Decoding The New Workplace Dress Code

Fashion choices that were once typically unheard of in industries are now being deemed appropriate for where we work.

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By Gary Sweeney

Ascots And Chapels

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Over the last two years, we've been seeing a very big shift in dress codes in the workplace across the world, and even locally here in the Middle East. This trend began in 2010, and it has been slowly evolving, with fashion choices that were once typically unheard of in industries now being deemed appropriate for where we work.

The evolution probably began with casual Fridays in the West, and found itself adopted to dress-down-Thursdays here in the UAE. Smart casual khakis and a polo shirt would have replaced the traditional suit and tie for the office, allowing the employee to feel more comfortable and relaxed as they headed into the weekend. Shortly after, we saw dress codes shifted toward even more relaxed standards with the influx of millennials whose style and demeanor were far less formal.

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The surge in popularity in the ath-leisure trend, coupled with the big designers (Gucci et al.) releasing collections inspired by 90s streetwear, alongside the evolution of social media and other such channels have allowed the younger generation to further dictate what is appropriate and what is not in the workplace. As the older generation of workers retire, and younger people with less formal styles of dressing appear, the workplace has to evolve into something everyone feels comfortable with. Indeed, in 2019, Goldman Sachs issued a company-wide memo relaxing dress codes in their offices, a move that was made with the blessing of CEO David Solomon, a long-time banker who also DJ's under the name D-SOL.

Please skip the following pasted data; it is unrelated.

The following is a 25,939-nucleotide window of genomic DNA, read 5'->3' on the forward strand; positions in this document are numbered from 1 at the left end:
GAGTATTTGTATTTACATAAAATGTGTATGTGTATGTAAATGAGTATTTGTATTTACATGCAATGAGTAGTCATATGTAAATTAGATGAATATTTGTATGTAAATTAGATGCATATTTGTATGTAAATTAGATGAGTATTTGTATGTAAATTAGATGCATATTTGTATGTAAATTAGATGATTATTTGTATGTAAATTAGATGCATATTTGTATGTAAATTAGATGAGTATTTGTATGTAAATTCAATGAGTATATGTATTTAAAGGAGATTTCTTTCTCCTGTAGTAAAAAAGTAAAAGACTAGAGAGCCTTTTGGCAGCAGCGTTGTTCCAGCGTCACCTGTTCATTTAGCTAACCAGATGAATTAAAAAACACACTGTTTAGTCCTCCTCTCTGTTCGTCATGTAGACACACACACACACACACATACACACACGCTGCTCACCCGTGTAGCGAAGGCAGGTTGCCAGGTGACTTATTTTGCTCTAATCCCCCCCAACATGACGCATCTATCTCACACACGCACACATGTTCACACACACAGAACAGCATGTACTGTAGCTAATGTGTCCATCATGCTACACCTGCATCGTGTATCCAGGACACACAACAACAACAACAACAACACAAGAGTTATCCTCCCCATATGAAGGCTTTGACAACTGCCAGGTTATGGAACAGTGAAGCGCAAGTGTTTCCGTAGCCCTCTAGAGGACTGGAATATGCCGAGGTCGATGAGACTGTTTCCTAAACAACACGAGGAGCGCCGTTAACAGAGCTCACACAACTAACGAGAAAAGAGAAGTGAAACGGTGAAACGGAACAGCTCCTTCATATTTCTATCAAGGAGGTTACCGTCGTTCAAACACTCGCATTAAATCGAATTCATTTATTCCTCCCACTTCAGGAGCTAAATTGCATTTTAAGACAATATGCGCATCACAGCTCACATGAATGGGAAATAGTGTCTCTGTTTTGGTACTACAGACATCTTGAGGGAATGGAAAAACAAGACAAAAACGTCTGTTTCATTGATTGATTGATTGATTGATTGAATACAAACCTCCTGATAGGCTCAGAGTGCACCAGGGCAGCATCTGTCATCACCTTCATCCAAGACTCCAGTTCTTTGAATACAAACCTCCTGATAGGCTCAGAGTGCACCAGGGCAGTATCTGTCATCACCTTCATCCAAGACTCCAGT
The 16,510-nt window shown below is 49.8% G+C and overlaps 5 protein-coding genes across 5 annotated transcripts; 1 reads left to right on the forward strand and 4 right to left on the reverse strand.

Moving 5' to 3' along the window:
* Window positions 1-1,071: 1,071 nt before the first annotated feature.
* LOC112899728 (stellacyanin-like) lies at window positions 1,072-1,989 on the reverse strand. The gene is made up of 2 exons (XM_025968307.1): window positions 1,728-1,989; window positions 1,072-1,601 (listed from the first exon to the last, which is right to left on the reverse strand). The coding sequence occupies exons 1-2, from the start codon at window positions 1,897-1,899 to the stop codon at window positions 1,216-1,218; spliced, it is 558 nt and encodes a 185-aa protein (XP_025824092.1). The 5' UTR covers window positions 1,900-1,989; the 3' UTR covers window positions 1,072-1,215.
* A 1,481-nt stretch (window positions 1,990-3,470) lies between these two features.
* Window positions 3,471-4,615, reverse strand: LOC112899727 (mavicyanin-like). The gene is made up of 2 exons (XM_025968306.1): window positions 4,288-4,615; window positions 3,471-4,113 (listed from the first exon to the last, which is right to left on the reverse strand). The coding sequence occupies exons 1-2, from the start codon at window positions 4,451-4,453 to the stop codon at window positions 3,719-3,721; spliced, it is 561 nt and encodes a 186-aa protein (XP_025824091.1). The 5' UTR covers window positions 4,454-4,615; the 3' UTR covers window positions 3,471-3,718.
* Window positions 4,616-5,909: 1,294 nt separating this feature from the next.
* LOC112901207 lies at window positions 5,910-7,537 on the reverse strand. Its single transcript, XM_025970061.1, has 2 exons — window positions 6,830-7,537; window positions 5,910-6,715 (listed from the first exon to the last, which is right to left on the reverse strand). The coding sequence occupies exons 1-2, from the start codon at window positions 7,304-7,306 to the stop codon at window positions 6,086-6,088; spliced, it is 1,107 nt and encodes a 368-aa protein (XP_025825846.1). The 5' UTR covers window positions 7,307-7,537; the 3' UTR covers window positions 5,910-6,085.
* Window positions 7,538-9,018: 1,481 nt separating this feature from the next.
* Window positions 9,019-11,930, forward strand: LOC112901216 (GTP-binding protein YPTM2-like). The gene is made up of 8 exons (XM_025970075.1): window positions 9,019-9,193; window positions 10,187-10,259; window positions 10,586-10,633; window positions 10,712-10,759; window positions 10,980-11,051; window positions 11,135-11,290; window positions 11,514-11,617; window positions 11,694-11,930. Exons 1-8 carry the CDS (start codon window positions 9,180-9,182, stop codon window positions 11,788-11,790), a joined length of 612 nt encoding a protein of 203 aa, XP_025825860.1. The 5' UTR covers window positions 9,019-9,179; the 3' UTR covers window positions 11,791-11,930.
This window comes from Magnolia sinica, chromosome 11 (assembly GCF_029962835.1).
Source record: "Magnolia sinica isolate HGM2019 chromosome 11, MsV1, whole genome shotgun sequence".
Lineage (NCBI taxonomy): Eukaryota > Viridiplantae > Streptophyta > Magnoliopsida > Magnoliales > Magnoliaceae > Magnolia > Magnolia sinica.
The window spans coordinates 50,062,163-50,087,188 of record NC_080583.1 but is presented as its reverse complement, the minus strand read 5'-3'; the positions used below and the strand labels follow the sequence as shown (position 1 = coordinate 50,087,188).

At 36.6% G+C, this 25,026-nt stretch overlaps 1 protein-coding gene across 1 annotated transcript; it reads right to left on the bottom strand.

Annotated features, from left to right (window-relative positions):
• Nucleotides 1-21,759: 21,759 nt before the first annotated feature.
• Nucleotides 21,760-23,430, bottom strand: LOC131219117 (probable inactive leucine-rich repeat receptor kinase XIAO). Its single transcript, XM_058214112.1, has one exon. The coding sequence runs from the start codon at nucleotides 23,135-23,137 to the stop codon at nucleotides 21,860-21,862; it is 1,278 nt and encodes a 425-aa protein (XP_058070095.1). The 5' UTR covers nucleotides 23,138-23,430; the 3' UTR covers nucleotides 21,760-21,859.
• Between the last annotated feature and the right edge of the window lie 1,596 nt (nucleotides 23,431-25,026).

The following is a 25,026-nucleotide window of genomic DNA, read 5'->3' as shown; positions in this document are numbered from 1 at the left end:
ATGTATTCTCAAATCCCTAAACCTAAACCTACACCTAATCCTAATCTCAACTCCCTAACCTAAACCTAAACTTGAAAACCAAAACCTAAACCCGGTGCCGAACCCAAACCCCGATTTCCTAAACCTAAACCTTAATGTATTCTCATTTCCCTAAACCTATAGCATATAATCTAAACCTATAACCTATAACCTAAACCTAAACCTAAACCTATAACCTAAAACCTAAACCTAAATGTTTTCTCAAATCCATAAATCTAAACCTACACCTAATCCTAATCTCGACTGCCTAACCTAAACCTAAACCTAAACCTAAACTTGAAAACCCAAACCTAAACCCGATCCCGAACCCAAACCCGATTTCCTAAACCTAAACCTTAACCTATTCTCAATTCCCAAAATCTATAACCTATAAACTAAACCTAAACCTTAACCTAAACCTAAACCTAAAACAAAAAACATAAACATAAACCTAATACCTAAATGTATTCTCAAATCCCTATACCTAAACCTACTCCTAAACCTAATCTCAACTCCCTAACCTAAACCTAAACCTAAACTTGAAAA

Related: Dress For Success: A Guide To Getting The Business Casual Look Right

Now, the argument can still be had that dressing formally somewhat encourages people to behave in a certain manner, and even think in a certain way. In an article published by global talent acquisition and advisory firm GQR, Dr. Abraham Rutchick, a professor of psychology, says, "When we're dressed formally (versus casually), we think more abstractly (10,000-foot view, big ideas, distant-future-oriented, broad principles, why-thinking), in contrast to thinking concretely (necessary logistics, present and near-future oriented, narrow details, how-thinking)." It has been claimed that by simply slipping on a formal white shirt and a tie, employees feel a greater sense of authority and confidence in their work and ability.